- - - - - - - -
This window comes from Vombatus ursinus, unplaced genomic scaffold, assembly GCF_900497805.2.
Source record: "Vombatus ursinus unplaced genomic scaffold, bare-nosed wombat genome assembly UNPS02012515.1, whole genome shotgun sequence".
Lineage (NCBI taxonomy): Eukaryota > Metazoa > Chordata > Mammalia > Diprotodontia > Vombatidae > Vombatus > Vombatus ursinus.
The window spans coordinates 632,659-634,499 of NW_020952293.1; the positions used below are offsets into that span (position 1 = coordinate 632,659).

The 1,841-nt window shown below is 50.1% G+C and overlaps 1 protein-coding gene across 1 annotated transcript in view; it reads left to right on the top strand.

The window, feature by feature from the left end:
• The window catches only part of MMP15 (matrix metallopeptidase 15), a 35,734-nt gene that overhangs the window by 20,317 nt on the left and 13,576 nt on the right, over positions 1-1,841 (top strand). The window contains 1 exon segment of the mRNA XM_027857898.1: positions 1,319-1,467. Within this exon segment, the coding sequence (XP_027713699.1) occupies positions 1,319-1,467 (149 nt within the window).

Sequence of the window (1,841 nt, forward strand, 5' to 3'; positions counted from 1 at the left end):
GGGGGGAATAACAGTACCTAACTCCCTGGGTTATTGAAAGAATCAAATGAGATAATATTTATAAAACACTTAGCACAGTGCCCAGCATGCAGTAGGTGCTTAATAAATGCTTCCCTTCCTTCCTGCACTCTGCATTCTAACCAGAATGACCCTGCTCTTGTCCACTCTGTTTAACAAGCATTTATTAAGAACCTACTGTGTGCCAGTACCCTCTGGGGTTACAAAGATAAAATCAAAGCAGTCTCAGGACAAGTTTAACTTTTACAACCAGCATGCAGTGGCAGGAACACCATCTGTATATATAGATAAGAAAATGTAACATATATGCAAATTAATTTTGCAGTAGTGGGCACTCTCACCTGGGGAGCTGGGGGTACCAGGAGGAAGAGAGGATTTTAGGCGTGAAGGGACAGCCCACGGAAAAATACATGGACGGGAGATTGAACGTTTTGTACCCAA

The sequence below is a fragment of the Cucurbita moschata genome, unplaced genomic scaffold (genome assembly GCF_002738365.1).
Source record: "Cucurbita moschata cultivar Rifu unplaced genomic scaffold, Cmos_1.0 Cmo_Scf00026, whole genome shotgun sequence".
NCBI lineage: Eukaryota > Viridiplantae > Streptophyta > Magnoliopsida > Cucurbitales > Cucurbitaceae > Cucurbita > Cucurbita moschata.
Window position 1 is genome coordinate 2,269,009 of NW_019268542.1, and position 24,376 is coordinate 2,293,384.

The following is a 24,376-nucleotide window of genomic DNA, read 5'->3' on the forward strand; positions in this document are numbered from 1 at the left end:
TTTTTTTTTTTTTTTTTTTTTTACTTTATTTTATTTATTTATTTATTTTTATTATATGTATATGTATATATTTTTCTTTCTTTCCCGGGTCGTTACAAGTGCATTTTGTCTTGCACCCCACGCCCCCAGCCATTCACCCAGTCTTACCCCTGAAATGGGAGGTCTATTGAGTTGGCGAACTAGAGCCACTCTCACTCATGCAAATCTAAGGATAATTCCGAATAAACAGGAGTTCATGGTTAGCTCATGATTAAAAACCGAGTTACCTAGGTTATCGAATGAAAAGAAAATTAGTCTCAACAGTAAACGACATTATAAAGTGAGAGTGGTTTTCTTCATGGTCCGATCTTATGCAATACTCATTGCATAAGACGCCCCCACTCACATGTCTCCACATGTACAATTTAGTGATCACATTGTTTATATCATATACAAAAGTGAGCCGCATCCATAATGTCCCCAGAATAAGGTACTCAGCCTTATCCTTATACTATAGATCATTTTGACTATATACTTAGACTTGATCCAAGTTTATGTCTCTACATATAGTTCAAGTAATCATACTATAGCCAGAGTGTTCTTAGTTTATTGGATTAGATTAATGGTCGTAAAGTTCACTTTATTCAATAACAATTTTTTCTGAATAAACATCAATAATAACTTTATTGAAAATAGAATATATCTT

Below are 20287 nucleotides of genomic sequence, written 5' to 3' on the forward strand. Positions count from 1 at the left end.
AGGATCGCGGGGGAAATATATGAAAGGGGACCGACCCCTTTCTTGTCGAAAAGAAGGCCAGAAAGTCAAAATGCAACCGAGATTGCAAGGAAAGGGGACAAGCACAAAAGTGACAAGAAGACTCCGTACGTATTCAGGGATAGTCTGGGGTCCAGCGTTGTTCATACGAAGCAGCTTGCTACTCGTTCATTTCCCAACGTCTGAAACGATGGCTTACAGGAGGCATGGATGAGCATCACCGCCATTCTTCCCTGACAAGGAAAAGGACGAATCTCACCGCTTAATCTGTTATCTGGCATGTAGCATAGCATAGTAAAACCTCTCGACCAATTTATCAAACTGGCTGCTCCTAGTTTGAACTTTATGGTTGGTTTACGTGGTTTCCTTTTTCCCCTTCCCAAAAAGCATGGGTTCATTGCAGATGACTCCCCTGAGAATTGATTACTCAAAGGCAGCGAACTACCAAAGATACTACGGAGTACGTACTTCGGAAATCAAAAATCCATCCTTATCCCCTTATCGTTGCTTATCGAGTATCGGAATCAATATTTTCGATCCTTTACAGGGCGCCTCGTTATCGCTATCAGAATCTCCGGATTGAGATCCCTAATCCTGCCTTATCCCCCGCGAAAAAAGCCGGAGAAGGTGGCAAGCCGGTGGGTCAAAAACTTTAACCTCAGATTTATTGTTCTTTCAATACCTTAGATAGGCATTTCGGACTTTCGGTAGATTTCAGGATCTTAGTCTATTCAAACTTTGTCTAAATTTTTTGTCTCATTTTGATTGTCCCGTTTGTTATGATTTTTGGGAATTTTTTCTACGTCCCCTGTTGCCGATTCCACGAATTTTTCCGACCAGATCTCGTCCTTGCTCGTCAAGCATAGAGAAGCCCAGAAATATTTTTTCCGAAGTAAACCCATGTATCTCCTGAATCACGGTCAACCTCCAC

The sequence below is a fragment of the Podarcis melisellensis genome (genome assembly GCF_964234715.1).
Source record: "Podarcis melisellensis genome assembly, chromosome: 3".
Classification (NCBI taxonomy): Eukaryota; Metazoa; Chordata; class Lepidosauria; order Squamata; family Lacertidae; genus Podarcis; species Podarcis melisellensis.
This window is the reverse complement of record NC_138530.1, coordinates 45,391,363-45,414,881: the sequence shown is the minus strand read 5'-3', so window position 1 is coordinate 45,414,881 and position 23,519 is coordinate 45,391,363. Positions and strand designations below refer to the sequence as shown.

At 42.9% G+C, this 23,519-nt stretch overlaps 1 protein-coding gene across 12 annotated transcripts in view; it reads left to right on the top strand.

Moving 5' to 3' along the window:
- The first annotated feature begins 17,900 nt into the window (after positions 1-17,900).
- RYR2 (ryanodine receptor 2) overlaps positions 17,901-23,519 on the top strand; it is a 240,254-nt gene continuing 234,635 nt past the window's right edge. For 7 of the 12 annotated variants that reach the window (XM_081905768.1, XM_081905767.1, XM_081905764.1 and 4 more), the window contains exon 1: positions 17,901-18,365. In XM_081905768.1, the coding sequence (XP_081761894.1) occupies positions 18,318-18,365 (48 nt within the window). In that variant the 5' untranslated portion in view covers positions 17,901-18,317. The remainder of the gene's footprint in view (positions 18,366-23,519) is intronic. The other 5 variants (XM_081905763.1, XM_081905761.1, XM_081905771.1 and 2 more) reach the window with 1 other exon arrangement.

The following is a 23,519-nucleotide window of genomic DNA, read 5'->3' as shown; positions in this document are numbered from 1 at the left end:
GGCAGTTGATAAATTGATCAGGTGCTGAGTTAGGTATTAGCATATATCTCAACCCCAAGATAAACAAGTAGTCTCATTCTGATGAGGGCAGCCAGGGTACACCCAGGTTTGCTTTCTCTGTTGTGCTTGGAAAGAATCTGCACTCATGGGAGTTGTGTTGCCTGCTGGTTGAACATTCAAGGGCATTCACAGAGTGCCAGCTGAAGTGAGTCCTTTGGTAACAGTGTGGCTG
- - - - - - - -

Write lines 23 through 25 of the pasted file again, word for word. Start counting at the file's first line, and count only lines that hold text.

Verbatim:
Moving 5' to 3' along the window:
- The first annotated feature begins 17,900 nt into the window (after positions 1-17,900).
- RYR2 (ryanodine receptor 2) overlaps positions 17,901-23,519 on the top strand; it is a 240,254-nt gene continuing 234,635 nt past the window's right edge. For 7 of the 12 annotated variants that reach the window (XM_081905768.1, XM_081905767.1, XM_081905764.1 and 4 more), the window contains exon 1: positions 17,901-18,365. In XM_081905768.1, the coding sequence (XP_081761894.1) occupies positions 18,318-18,365 (48 nt within the window). In that variant the 5' untranslated portion in view covers positions 17,901-18,317. The remainder of the gene's footprint in view (positions 18,366-23,519) is intronic. The other 5 variants (XM_081905763.1, XM_081905761.1, XM_081905771.1 and 2 more) reach the window with 1 other exon arrangement.